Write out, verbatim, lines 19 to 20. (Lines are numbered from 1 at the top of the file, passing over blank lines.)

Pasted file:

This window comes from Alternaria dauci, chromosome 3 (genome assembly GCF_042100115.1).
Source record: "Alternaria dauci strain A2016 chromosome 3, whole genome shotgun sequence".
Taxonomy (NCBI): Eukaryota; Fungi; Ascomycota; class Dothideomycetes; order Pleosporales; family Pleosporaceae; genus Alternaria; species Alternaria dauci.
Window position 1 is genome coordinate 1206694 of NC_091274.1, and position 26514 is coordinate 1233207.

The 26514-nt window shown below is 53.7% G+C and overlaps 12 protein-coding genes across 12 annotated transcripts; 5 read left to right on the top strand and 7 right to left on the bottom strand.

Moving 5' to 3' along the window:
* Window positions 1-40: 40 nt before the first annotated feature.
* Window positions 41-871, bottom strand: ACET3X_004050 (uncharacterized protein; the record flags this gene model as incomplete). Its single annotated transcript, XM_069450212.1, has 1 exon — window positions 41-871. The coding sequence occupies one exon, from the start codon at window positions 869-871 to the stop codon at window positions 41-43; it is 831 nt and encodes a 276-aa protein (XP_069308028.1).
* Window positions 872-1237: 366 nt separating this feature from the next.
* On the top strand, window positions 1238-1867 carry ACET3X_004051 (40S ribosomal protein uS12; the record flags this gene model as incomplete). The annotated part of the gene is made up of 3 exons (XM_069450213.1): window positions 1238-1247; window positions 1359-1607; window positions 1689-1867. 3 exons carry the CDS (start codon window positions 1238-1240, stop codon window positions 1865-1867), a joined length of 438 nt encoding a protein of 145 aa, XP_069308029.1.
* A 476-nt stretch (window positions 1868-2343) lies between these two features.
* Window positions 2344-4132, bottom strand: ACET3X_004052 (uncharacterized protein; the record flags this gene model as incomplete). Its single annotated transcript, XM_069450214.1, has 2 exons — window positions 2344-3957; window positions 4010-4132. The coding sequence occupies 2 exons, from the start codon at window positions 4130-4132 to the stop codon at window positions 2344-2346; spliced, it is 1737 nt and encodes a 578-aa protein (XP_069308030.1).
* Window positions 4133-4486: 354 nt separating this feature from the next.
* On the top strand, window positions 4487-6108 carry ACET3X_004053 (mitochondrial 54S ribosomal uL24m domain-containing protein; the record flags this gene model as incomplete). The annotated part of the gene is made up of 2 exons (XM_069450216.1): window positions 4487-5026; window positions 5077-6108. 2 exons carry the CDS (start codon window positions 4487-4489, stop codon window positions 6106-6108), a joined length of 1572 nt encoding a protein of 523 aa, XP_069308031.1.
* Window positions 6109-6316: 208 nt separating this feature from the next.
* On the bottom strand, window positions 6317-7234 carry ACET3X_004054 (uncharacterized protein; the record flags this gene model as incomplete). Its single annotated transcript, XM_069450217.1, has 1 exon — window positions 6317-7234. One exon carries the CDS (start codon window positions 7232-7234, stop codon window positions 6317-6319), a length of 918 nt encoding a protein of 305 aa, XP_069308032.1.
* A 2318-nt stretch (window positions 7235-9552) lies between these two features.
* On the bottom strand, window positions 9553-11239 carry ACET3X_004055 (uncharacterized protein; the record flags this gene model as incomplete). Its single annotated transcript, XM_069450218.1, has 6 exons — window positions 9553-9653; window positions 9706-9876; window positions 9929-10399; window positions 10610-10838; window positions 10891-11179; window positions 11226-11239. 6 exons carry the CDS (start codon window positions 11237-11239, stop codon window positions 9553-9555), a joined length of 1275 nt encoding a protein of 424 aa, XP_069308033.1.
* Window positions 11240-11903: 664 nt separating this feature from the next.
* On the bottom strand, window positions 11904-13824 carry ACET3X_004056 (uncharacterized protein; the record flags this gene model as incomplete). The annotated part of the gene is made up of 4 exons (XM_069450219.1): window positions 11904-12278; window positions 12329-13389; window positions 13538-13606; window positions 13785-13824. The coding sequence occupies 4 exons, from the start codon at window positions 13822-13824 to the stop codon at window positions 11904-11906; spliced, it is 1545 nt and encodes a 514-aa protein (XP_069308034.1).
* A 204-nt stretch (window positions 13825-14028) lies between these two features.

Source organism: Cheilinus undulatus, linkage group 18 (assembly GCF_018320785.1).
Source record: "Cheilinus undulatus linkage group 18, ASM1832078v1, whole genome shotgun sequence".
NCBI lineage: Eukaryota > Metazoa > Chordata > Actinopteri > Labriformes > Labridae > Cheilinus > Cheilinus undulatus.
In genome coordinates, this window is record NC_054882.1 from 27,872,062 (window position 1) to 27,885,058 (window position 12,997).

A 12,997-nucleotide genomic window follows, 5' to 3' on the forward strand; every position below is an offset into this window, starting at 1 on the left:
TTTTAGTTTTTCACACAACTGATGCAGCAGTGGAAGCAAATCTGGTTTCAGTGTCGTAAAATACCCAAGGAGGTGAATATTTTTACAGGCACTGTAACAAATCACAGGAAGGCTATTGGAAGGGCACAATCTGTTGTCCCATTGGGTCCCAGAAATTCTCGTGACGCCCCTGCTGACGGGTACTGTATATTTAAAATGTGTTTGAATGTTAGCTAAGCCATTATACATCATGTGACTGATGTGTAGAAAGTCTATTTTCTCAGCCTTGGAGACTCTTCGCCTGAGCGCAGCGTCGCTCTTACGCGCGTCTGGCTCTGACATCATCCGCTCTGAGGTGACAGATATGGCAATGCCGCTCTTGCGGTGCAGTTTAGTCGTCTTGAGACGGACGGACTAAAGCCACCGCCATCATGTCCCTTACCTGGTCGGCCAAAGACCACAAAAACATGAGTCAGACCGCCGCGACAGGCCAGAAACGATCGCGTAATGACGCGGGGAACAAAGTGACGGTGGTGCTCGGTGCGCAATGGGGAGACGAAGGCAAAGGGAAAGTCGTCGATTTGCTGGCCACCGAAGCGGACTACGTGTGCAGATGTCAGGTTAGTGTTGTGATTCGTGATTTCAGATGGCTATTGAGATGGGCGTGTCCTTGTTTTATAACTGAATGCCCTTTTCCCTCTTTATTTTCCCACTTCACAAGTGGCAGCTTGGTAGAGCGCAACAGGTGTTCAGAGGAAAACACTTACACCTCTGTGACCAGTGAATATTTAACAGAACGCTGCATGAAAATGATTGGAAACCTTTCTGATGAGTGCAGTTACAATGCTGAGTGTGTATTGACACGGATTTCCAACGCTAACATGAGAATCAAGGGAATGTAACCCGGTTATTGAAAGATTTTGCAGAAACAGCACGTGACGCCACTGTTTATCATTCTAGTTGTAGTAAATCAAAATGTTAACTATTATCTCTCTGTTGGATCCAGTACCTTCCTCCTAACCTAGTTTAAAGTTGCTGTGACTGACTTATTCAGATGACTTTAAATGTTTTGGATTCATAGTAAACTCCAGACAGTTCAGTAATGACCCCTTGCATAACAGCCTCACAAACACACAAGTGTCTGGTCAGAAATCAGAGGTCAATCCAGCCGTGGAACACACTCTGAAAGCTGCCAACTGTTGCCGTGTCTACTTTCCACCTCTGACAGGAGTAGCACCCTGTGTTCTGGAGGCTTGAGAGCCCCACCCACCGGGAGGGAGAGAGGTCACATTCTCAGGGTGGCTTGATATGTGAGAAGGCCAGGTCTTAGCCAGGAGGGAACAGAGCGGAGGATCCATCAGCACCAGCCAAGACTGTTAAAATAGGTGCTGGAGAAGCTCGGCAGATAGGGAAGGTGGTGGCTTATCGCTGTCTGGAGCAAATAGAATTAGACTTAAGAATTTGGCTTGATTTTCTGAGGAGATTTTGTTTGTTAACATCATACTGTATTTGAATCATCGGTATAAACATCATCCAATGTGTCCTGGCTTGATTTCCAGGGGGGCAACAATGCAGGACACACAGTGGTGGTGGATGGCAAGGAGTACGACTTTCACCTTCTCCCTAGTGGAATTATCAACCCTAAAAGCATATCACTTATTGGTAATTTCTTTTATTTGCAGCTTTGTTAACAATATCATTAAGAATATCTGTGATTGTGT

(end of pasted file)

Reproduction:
* Window positions 11240-11903: 664 nt separating this feature from the next.
* On the bottom strand, window positions 11904-13824 carry ACET3X_004056 (uncharacterized protein; the record flags this gene model as incomplete). The annotated part of the gene is made up of 4 exons (XM_069450219.1): window positions 11904-12278; window positions 12329-13389; window positions 13538-13606; window positions 13785-13824. The coding sequence occupies 4 exons, from the start codon at window positions 13822-13824 to the stop codon at window positions 11904-11906; spliced, it is 1545 nt and encodes a 514-aa protein (XP_069308034.1).